6 Rules You Never Knew Cooking Show Contestants Have To Follow
While there is some variation, the first scene is always similar: Chef contestants open a box of mystery ingredients and have to cook a fabulous meal for a panel of celebrity chefs. We watch from our couches as they explain their culinary POV via voiceovers, burn things, cut themselves, and inevitably, have to go home or win the grand prize. But what really happens on a cooking show set and are there secret rules all the contestants have to follow?
The top three most-watched cooking shows in the U.S. are Top Chef, Chopped, and MasterChef, per Ranker. While each of them requires competing chefs to sign non-disclosure/confidentiality agreements, word of mouth can slip through the cracks and it travels extremely fast. In addition to these little slips here and there, there have been former contestants who've decided to openly share what it was really like to be on these famous cooking shows and the strict rules they have to abide by. And we're here for every second of it.
You may never watch your favorite culinary shows the same after learning these 6 rules you never knew contestants have to follow. However, don't turn away yet, instead, take a look and see for yourself if you could possibly survive the heat in any of these kitchens.
Many contestants are required to stick around for post-show interviews.
Regardless of winning or losing a cooking show, contestants have to talk about everything that went down after the fact. Shows like Chopped and MasterChef—both real-time, reality-style shows where competitors are under a tight time restriction—require post-show interviews for all contestants and according to E! News, they can take hours to film. Kathy Fang, a former Chopped winner, told Delish in an interview, that these on-camera Q&As are a majority of "where contestants explain what's going through their minds at any given moment." An entire day of filming can take over 14 hours.
Professional chefs can't compete on Master Chef.
This rule doesn't apply to all cooking shows across the board, but it's mandatory for all MasterChef competitors. The intense show doesn't allow professional chefs or anyone who has ever worked as a professional chef. As stated on their application website, "your current main source of income cannot come from preparing and cooking fresh food in a professional environment (restaurants, hotels, food trucks, catering, etc)." Basically, you must be fresh out of the oven yourself and ready to learn everything from scratch that you can in such a short amount of time.
Contestants must abide by leveled playing fields.
All is fair in love and war—and also in high-pressure cooking shows. While it shouldn't be a surprise that these culinary competitions are only designed to test the best, it's not uncommon to think that reality TV has some staged situations or maybe a judge was given a script. However, MasterChef for example hires a team of standards-and-practices officials, Lucky Peach reports, these aren't judges nor are they influenced by judges. The job of the team is to monitor contestants during each and every challenge, and establish equality for the chefs by giving all of the same advantages as the competitors to their left or right.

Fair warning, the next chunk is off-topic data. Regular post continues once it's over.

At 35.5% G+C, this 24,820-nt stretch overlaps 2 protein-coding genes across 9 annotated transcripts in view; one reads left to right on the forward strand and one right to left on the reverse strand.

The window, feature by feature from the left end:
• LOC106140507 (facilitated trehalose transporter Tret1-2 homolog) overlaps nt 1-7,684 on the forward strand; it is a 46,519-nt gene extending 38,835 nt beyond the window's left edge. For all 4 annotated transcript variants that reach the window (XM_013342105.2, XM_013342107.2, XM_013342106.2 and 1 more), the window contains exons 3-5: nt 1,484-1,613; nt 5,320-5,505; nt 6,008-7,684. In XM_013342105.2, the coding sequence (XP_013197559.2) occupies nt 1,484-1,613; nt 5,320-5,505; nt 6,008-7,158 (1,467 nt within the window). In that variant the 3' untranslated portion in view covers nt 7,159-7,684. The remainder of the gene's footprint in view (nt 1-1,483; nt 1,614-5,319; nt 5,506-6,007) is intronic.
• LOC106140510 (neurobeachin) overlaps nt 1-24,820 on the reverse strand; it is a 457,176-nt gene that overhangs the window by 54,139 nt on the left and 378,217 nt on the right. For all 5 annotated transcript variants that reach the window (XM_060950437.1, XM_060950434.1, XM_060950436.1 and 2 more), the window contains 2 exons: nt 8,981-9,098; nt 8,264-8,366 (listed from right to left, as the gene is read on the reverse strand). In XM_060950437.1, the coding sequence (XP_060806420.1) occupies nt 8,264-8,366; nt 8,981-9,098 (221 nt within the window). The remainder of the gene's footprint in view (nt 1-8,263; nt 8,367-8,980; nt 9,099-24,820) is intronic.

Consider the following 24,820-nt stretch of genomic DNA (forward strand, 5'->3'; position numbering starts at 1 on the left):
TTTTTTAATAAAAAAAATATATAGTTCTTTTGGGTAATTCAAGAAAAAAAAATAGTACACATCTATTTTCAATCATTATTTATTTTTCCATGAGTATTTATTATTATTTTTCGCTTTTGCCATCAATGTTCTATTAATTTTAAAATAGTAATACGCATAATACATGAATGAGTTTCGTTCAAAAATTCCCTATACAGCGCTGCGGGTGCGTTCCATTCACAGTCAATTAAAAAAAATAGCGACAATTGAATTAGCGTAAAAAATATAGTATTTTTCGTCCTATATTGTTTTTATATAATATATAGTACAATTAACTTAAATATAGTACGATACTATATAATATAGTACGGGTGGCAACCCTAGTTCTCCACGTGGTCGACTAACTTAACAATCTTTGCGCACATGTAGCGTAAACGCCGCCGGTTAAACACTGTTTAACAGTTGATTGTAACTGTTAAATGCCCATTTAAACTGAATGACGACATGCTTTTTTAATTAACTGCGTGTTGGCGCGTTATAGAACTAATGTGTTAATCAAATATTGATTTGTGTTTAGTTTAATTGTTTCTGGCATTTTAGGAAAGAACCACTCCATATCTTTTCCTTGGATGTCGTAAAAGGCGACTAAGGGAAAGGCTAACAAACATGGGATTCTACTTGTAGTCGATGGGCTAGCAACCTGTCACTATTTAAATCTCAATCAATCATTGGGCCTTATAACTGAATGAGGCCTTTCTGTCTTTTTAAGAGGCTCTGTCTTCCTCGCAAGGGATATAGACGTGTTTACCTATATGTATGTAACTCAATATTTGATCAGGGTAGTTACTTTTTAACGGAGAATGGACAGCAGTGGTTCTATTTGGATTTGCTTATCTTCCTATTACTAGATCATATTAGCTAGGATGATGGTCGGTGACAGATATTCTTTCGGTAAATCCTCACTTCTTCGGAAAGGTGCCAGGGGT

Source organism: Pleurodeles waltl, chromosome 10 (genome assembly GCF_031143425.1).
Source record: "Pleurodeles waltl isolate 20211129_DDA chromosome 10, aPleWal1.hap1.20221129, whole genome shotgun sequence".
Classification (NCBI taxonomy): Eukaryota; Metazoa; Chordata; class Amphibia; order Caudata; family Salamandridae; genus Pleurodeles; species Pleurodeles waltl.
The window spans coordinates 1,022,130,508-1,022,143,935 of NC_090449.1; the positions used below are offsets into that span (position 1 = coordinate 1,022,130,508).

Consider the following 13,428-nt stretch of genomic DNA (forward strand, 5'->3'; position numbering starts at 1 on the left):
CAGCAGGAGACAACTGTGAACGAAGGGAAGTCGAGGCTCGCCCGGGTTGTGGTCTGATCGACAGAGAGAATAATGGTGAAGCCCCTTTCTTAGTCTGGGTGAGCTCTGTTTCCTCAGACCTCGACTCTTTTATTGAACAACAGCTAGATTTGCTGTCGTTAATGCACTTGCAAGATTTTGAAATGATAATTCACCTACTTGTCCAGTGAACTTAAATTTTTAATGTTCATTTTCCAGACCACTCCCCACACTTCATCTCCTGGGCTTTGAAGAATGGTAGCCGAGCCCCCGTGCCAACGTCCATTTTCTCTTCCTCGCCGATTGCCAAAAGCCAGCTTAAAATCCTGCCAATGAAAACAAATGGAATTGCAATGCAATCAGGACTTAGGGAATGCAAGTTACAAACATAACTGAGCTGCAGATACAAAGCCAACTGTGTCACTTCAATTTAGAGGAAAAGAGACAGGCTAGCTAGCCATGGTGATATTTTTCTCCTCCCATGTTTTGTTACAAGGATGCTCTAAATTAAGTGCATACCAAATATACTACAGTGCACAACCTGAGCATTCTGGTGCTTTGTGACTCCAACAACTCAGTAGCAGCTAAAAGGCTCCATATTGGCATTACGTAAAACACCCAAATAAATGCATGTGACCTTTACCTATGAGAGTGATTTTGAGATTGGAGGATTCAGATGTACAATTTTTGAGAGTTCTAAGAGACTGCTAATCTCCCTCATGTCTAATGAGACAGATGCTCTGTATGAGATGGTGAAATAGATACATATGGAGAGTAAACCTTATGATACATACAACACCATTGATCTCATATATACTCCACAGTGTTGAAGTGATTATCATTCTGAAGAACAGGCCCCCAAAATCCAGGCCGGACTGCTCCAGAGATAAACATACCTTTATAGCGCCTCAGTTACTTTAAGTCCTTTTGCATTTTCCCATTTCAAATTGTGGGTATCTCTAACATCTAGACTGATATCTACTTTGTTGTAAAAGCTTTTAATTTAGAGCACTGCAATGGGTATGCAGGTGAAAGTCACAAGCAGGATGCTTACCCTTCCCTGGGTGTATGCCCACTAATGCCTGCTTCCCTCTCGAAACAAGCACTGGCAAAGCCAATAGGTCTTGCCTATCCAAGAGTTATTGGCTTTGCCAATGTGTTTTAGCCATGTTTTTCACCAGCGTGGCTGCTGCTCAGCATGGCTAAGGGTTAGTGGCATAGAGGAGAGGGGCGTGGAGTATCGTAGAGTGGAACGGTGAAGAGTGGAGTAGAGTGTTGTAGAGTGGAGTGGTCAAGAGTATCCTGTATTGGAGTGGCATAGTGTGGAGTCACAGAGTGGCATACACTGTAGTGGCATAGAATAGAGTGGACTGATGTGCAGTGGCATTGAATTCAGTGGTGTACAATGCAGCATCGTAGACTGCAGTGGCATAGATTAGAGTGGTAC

Cutthroat Kitchen chefs couldn't bring their own cooking equipment—with one exception.
Cutthroat Kitchen, a former show on Food Network, had a unique rule for chefs and their kitchen tools. A former contestant explained that he was allowed to bring his own set of knives, yet was only granted permission to use a total of three knives while in the midst of a challenge.
Not all shows are as strict, although, they do insist on providing chefs with appropriate and colored chef coats and/or aprons recognizable by network. Competitors are all in the assigned uniform during production, but then it's vital they return the gifted attire when the cooking is all said and done.
Production can pick your "sob" story introduction.
As you'd expect going on national television, there have been contestants who've come forward and said that they had to be prepared to share their personal life alongside their professional life. Plus, pretty much everything filmed is up for grabs in editing, this includes your audition tape, pre- and post-show interviews, and everything in between during the heat of competition.
Josh Lewis, the runner-up contestant in the 23rd season of Chopped, told AV Club that he had discussed his struggle with anxiety to producers early on (before he was selected for the show) and it became somewhat of his story that he was taking on the challenge of the particular cooking show to try and overcome it. "They're trying to tell a story with each contestant and they want something that will appeal to the audience," Lewis explains in the interview.
Chefs have little to no contact with the outside world during filming.
No one is a fan of spoilers, but most especially a network trying to output a highly anticipated, ruthless cooking show. To prevent any insider leaks, shows such as the Worst Cooks in America don't allow their participants to have access to phones, the internet, and sometimes even other television shows, Mashed reports. The precautionary measure not only restricts the ability of chefs to post to social media about future events on the show, but it also can have some competitors feeling very isolated and can make for some genuinely emotional real-life TV.